Sure it is, because it's the majority that VOTED. The turnout rate was around 30% and in 2008 was around 37%. So, did Bev and Obama get elected by a majority? Yep, the majority that bothered to cast a vote. It's the way the system works.

  • too-obvious May 10, 2012

    how does this discriminate against blacks more that any other?
    it was a trick from the beginning.
    people should know what they are voting for. but it didn't happen in 2008, people just voted stupid

  • JustOneGodLessThanU May 10, 2012

    newsreadergirl said, “Please stay on the topic.”

    You denied the rights of one minority using the same motivation that you denied rights of a different minority. This IS the topic. It shows a pattern of bigoted discrimination using ancient folk tales.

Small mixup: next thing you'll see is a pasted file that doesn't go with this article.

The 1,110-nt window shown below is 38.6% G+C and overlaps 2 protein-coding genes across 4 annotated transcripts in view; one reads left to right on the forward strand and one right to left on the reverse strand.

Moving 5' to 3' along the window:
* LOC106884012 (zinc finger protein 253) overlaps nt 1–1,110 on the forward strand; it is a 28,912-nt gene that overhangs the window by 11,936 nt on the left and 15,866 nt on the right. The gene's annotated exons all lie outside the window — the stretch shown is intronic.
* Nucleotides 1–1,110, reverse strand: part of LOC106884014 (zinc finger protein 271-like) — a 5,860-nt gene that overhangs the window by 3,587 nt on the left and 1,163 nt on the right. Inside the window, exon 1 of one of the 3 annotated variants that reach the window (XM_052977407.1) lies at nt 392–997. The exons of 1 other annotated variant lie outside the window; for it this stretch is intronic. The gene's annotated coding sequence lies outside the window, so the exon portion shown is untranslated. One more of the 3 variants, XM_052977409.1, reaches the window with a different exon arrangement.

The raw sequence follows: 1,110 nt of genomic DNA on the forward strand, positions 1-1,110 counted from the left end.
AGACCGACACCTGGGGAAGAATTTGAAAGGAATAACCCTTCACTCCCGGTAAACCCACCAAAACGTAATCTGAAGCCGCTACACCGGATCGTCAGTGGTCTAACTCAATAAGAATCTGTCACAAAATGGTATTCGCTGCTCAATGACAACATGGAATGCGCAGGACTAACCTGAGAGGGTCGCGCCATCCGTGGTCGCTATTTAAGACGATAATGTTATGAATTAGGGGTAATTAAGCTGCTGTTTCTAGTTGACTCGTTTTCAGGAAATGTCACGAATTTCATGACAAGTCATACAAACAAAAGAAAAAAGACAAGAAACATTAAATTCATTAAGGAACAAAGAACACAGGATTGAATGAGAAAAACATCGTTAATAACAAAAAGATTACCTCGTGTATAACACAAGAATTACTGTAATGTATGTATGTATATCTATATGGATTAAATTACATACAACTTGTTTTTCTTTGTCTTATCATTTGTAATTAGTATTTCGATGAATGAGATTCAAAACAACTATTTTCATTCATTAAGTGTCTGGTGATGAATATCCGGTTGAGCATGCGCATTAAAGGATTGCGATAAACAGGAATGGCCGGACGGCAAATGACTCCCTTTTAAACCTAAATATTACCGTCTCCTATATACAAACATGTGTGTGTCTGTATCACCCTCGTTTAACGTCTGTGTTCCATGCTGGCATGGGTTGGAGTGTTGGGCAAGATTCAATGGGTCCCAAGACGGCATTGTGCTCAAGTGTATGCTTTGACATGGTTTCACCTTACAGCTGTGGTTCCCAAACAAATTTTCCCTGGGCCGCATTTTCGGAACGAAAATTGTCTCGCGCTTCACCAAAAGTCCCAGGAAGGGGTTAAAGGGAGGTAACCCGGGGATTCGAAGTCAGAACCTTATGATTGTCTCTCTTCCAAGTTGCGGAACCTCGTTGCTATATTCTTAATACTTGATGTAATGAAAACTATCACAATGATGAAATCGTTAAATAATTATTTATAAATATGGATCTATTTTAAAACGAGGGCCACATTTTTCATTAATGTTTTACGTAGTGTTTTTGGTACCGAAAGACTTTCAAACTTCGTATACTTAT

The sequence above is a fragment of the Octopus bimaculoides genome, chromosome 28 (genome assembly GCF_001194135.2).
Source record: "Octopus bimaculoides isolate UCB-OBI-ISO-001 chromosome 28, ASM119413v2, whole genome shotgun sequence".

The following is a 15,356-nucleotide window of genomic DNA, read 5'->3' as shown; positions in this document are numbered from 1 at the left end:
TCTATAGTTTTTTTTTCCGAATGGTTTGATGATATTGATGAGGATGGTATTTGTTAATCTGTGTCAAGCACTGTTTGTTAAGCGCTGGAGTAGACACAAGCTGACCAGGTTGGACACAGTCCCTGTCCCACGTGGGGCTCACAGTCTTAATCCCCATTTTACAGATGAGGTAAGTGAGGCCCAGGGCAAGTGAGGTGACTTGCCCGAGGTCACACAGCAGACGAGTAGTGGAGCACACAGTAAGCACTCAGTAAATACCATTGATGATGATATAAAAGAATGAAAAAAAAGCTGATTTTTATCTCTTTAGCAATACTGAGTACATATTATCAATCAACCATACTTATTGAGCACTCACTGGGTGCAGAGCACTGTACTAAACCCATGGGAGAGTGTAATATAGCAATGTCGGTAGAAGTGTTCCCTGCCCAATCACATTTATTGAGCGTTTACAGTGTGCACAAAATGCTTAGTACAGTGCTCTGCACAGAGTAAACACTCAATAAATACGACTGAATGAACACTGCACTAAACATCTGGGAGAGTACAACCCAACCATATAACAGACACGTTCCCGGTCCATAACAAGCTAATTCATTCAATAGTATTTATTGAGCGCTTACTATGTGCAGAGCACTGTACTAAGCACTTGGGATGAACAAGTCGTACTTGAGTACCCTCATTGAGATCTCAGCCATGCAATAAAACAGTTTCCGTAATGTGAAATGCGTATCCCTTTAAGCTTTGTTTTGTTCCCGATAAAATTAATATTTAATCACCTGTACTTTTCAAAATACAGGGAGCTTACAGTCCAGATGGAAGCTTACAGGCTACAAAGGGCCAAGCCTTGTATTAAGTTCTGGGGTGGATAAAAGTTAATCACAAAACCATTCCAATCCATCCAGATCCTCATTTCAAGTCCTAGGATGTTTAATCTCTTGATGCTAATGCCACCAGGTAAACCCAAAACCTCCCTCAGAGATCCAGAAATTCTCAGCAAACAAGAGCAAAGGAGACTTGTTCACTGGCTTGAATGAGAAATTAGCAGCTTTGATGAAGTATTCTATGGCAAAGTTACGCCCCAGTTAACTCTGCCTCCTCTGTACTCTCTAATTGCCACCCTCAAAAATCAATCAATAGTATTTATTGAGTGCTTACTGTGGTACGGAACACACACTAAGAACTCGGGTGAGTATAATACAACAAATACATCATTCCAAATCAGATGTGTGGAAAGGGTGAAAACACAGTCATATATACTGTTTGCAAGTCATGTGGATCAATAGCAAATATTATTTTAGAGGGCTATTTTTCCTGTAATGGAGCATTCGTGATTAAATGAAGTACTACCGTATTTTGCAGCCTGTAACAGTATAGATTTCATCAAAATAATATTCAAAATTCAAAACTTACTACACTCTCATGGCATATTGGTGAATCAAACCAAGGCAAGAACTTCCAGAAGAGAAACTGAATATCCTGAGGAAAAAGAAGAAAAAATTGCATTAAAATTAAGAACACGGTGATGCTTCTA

Since you seem to have enough justification for your modern discrimination, here is the justification used by your ancestors so you understand what we are talking about here-and-now:

    You see...they, too, had “really good reasons” and “full scriptural justification” to do what they did to the minority-of-the-day.

    This continued discrimination (against blacks, women, gays, non-believers, etc.) will only stop when people start thinking for themselves.

  • outnapex May 10, 2012

    I don't see how this how this amendment denies any rights? If you want to have a recognized union in NC marry a person of the opposite sex. If you don't want to marry the opposite sex you have denied your own right to a recognized union. You are entitled to all federal and state constitutional rights if you follow the rules. There are no rules saying you have to love the person, be a christian or anything religious. There is a separation of church and state. The only rule is, opposite sex. Follow the rules, your rights are granted. Just like felons and firearms, there are rules for rights.

  • reciprocal01 May 10, 2012

    to all of you for protecting marriage!! ...

    so when is the ban on divoreces coming?